Staff Publications

Staff Publications

  • external user (warningwarning)
  • Log in as
  • language uk
  • About

    'Staff publications' is the digital repository of Wageningen University & Research

    'Staff publications' contains references to publications authored by Wageningen University staff from 1976 onward.

    Publications authored by the staff of the Research Institutes are available from 1995 onwards.

    Full text documents are added when available. The database is updated daily and currently holds about 240,000 items, of which 72,000 in open access.

    We have a manual that explains all the features 

Record number 405092
Title Microarray analysis and barcoded pyrosequencing provide consistent microbial profiles depending on the source of human intestinal samples
Author(s) Bogert, B. van den; Vos, W.M. de; Zoetendal, E.G.; Kleerebezem, M.
Source Applied and Environmental Microbiology 77 (2011)6. - ISSN 0099-2240 - p. 2071 - 2080.
Department(s) Microbiological Laboratory
Publication type Refereed Article in a scientific journal
Publication year 2011
Keyword(s) gastrointestinal-tract microbiota - ribosomal-rna genes - real-time pcr - phylogenetic microarray - quantitative-analysis - bacterial community - gut microbiome - fecal samples - extensive set - sequence data
Abstract Large-scale and in-depth characterization of the intestinal microbiota necessitates application of high-throughput 16S rRNA gene-based technologies, such as barcoded pyrosequencing and phylogenetic microarray analysis. In this study, the two techniques were compared and contrasted for analysis of the bacterial composition in three fecal and three small intestinal samples from human individuals. As PCR remains a crucial step in sample preparation for both techniques, different forward primers were used for amplification to assess their impact on microbial profiling results. An average of 7,944 pyrosequences, spanning the V1 and V2 region of 16S rRNA genes, was obtained per sample. Although primer choice in barcoded pyrosequencing did not affect species richness and diversity estimates, detection of Actinobacteria strongly depended on the selected primer. Microbial profiles obtained by pyrosequencing and phylogenetic microarray analysis (HITChip) correlated strongly for fecal and ileal lumen samples but were less concordant for ileostomy effluent. Quantitative PCR was employed to investigate the deviations in profiling between pyrosequencing and HITChip analysis. Since cloning and sequencing of random 16S rRNA genes from ileostomy effluent confirmed the presence of novel intestinal phylotypes detected by pyrosequencing, especially those belonging to the Veillonella group, the divergence between pyrosequencing and the HITChip is likely due to the relatively low number of available 16S rRNA gene sequences of small intestinal origin in the DNA databases that were used for HITChip probe design. Overall, this study demonstrated that equivalent biological conclusions are obtained by high-throughput profiling of microbial communities, independent of technology or primer choice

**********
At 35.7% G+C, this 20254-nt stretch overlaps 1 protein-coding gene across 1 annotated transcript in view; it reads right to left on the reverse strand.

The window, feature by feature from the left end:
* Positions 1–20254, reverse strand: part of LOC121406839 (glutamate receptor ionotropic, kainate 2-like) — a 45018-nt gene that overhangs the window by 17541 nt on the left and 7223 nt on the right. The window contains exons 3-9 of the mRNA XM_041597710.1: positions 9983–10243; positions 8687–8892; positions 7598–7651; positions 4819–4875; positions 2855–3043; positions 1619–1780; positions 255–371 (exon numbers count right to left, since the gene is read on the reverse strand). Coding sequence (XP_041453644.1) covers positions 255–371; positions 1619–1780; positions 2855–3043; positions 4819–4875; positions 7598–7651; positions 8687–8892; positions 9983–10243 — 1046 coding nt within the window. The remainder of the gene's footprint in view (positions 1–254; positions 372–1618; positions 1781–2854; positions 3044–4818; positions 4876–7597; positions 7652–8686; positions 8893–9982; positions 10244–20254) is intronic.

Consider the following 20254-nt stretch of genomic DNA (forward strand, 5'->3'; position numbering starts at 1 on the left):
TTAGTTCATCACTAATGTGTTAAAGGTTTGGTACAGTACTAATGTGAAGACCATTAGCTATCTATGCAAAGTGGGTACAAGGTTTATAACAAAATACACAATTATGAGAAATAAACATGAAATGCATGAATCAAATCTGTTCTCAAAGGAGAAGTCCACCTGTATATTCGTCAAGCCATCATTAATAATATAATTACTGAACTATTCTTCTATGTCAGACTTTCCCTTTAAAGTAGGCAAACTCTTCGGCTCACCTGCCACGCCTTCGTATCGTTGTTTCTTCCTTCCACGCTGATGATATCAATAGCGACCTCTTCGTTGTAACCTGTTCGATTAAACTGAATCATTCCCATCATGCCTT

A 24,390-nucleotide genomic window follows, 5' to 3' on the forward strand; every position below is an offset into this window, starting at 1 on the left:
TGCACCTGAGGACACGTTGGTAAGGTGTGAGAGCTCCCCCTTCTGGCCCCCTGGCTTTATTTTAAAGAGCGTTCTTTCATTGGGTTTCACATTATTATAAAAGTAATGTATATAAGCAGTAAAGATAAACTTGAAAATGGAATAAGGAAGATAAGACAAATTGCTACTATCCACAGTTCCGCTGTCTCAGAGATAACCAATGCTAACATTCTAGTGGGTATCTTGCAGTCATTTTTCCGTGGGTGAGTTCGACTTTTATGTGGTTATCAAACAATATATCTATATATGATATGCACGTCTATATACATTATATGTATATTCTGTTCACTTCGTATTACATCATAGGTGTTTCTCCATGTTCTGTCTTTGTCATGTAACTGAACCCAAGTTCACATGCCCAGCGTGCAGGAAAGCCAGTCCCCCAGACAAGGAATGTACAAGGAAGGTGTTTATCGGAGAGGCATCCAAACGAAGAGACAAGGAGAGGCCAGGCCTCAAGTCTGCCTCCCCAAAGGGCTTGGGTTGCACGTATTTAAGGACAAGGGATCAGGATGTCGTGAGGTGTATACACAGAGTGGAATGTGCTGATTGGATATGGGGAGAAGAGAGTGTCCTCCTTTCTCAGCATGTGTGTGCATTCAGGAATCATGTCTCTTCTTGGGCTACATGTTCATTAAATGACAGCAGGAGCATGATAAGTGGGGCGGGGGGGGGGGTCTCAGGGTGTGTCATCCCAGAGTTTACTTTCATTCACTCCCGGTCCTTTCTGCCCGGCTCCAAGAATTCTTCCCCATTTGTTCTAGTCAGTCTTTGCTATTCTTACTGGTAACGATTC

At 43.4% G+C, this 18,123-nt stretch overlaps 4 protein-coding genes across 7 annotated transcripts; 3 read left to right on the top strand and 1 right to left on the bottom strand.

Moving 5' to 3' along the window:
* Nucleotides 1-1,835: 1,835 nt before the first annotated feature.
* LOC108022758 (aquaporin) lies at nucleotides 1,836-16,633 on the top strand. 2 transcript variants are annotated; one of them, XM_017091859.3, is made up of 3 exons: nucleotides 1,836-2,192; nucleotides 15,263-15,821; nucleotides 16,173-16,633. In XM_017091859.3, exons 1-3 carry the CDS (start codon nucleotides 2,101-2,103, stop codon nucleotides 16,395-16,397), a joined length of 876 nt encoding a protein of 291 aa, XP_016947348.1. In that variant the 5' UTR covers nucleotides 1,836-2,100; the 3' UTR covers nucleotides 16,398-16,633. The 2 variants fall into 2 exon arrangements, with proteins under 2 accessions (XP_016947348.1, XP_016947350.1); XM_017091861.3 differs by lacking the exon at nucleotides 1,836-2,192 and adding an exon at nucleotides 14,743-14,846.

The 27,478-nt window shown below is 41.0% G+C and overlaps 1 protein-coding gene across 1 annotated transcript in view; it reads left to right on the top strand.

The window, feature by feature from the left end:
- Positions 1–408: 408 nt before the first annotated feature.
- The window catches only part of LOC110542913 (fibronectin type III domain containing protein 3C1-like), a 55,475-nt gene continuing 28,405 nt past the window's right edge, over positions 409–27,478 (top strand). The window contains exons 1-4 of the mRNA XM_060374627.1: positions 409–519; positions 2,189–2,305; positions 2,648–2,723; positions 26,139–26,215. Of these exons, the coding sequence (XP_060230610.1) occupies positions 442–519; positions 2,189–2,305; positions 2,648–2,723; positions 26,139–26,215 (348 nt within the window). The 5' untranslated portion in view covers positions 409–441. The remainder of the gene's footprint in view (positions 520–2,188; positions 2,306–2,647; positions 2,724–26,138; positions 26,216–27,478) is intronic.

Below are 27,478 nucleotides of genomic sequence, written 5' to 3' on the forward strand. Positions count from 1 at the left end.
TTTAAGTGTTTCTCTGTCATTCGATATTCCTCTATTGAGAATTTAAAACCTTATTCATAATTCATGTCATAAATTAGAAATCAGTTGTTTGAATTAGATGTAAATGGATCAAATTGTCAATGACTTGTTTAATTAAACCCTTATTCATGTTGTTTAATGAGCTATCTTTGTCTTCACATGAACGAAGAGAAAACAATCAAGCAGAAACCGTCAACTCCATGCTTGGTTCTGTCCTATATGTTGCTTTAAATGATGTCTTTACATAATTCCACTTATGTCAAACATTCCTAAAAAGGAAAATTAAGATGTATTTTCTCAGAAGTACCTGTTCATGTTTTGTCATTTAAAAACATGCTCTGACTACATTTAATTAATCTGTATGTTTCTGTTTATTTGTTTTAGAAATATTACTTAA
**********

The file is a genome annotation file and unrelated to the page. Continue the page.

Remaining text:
There are no comments yet. You can post the first one!
Post a comment
Please log in to use this service. Login as Wageningen University & Research user or guest user in upper right hand corner of this page.